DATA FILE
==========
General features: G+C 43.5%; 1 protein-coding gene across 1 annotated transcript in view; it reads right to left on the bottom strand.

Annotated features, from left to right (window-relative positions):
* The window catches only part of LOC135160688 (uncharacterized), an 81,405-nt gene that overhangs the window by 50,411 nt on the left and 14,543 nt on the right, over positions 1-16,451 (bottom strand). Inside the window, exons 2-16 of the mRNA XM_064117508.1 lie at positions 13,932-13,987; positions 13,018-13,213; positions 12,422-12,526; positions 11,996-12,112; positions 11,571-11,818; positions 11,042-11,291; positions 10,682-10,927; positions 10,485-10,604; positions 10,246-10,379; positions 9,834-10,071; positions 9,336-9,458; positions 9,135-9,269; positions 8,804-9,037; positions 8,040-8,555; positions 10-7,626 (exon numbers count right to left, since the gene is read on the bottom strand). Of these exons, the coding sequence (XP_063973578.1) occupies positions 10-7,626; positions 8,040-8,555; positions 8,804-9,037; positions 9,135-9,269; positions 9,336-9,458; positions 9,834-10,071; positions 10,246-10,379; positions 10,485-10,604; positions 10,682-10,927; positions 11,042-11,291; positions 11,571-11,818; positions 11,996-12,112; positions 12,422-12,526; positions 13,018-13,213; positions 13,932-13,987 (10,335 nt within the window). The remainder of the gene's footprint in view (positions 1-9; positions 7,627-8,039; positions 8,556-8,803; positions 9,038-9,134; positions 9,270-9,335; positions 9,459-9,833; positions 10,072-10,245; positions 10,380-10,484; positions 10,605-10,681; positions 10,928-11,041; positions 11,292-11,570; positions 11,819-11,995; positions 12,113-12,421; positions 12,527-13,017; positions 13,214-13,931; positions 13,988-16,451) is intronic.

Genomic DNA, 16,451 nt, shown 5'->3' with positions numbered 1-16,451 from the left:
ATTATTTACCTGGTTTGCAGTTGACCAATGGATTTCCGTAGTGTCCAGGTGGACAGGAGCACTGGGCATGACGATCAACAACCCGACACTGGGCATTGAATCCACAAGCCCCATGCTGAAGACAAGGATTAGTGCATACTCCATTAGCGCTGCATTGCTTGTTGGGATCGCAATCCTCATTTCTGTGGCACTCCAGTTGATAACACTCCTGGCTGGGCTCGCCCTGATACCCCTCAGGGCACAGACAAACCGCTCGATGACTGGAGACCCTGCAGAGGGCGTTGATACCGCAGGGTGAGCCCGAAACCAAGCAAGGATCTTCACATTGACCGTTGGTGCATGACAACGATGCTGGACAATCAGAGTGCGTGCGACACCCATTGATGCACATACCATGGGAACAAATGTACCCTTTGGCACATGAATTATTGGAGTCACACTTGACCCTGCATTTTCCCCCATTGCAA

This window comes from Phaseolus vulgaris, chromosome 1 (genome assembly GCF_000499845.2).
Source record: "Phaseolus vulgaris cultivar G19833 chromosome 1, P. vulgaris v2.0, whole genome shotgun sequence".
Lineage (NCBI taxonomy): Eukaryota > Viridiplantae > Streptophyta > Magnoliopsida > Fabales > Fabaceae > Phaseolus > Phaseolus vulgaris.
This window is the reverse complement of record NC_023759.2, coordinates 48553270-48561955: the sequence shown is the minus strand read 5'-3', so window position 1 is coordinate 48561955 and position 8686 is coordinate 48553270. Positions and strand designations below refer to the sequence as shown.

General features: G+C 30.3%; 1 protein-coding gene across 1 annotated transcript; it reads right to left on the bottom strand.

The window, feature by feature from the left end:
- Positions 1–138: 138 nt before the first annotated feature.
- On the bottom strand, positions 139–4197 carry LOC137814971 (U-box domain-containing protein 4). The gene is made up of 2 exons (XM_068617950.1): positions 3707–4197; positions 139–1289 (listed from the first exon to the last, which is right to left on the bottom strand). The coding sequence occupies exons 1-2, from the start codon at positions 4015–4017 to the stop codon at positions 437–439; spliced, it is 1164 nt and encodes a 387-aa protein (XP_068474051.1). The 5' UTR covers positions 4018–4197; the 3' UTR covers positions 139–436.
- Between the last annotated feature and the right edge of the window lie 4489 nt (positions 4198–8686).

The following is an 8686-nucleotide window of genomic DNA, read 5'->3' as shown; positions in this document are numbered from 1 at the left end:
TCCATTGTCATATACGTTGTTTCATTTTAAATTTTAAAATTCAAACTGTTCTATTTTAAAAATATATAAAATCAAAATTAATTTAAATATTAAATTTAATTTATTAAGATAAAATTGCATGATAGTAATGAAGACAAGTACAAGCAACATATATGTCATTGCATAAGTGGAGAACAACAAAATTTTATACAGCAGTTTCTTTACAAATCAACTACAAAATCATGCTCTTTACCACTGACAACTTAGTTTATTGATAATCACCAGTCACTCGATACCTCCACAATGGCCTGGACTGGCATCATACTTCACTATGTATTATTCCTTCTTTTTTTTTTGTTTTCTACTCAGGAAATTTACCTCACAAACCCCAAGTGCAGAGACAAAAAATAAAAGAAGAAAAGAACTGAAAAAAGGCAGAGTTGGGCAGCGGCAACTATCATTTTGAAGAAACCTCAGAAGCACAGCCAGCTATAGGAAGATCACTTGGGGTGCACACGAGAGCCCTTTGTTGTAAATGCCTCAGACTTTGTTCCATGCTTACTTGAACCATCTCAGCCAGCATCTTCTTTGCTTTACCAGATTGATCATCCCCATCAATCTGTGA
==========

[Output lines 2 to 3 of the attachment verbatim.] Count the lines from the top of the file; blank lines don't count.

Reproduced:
Annotated features, from left to right (window-relative positions):
* The window catches only part of LOC135160688 (uncharacterized), an 81,405-nt gene that overhangs the window by 50,411 nt on the left and 14,543 nt on the right, over positions 1-16,451 (bottom strand). Inside the window, exons 2-16 of the mRNA XM_064117508.1 lie at positions 13,932-13,987; positions 13,018-13,213; positions 12,422-12,526; positions 11,996-12,112; positions 11,571-11,818; positions 11,042-11,291; positions 10,682-10,927; positions 10,485-10,604; positions 10,246-10,379; positions 9,834-10,071; positions 9,336-9,458; positions 9,135-9,269; positions 8,804-9,037; positions 8,040-8,555; positions 10-7,626 (exon numbers count right to left, since the gene is read on the bottom strand). Of these exons, the coding sequence (XP_063973578.1) occupies positions 10-7,626; positions 8,040-8,555; positions 8,804-9,037; positions 9,135-9,269; positions 9,336-9,458; positions 9,834-10,071; positions 10,246-10,379; positions 10,485-10,604; positions 10,682-10,927; positions 11,042-11,291; positions 11,571-11,818; positions 11,996-12,112; positions 12,422-12,526; positions 13,018-13,213; positions 13,932-13,987 (10,335 nt within the window). The remainder of the gene's footprint in view (positions 1-9; positions 7,627-8,039; positions 8,556-8,803; positions 9,038-9,134; positions 9,270-9,335; positions 9,459-9,833; positions 10,072-10,245; positions 10,380-10,484; positions 10,605-10,681; positions 10,928-11,041; positions 11,292-11,570; positions 11,819-11,995; positions 12,113-12,421; positions 12,527-13,017; positions 13,214-13,931; positions 13,988-16,451) is intronic.